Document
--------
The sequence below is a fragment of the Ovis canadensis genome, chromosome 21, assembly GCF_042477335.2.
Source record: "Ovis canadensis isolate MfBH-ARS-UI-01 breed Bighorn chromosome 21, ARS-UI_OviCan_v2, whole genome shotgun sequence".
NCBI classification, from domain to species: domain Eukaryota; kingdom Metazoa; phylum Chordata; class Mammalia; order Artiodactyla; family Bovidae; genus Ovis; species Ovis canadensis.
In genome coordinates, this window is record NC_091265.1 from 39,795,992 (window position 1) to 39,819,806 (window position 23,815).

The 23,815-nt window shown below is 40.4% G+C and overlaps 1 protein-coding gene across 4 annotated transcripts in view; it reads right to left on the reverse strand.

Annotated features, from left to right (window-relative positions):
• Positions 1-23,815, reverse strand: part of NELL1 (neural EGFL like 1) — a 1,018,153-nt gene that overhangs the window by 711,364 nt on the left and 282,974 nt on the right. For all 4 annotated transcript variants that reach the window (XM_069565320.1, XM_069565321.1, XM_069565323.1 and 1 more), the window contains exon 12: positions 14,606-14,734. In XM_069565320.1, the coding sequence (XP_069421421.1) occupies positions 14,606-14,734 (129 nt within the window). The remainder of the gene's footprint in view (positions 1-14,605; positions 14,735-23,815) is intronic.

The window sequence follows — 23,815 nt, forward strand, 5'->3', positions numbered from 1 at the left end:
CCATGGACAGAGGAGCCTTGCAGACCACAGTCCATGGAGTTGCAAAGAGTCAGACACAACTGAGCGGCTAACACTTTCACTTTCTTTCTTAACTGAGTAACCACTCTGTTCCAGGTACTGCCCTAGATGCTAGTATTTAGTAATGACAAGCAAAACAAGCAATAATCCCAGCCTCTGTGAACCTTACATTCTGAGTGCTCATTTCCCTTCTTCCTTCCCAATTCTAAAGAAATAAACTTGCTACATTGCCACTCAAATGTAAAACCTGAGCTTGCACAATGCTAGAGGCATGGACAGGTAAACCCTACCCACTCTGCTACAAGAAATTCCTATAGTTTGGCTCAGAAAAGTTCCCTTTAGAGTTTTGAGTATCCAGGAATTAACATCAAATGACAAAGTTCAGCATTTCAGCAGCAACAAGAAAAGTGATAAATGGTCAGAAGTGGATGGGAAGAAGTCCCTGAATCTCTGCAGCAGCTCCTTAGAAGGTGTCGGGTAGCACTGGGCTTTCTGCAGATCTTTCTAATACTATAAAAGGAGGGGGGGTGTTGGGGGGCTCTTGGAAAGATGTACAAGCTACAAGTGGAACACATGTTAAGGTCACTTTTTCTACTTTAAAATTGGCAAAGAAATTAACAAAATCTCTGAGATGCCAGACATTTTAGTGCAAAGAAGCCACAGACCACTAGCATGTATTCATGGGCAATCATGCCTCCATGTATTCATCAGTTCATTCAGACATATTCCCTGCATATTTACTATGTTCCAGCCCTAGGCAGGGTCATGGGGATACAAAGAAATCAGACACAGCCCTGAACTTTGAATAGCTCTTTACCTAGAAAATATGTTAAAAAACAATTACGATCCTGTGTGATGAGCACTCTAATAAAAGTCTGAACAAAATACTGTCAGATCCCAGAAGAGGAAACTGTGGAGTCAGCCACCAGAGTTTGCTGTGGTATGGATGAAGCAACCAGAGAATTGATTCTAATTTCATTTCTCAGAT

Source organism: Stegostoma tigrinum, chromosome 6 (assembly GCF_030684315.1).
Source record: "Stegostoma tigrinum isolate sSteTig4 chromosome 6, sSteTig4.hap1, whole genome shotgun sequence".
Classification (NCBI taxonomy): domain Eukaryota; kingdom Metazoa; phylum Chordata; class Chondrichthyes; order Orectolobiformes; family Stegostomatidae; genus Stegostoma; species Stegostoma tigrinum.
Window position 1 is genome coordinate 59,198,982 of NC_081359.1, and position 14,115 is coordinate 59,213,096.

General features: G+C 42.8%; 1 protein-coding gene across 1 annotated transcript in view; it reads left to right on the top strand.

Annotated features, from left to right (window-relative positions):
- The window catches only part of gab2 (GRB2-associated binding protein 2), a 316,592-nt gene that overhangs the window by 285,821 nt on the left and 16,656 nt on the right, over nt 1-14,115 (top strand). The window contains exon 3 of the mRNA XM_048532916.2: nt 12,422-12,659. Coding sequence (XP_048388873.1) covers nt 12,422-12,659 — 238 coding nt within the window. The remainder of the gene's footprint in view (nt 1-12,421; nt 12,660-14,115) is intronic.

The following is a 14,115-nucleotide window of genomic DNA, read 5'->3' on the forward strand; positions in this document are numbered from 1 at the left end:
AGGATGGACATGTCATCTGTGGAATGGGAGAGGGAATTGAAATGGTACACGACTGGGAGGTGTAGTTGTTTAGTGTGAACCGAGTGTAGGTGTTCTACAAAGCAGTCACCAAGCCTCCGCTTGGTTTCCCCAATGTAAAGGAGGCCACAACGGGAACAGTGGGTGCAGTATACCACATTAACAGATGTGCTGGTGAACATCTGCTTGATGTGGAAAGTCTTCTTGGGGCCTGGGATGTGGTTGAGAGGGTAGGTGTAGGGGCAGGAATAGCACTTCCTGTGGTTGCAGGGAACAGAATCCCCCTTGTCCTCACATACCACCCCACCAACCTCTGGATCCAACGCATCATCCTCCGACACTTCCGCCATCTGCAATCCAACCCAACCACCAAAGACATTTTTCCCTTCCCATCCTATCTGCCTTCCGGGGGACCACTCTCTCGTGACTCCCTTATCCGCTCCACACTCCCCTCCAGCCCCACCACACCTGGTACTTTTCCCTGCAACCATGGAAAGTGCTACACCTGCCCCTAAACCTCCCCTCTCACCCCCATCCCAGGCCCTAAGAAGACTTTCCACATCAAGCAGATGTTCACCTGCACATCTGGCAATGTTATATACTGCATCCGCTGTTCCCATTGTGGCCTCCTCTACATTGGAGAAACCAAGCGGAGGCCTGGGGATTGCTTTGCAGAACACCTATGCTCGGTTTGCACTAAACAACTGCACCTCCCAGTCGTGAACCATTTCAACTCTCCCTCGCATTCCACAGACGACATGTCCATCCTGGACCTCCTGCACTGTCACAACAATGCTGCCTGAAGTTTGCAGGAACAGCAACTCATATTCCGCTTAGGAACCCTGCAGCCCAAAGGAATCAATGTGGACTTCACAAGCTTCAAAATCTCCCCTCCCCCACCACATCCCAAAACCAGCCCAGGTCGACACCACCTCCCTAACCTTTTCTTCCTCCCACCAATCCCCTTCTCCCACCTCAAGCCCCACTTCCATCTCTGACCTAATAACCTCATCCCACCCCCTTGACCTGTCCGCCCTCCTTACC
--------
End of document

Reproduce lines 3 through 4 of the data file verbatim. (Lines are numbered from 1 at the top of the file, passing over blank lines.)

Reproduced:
NCBI classification, from domain to species: domain Eukaryota; kingdom Metazoa; phylum Chordata; class Mammalia; order Artiodactyla; family Bovidae; genus Ovis; species Ovis canadensis.
In genome coordinates, this window is record NC_091265.1 from 39,795,992 (window position 1) to 39,819,806 (window position 23,815).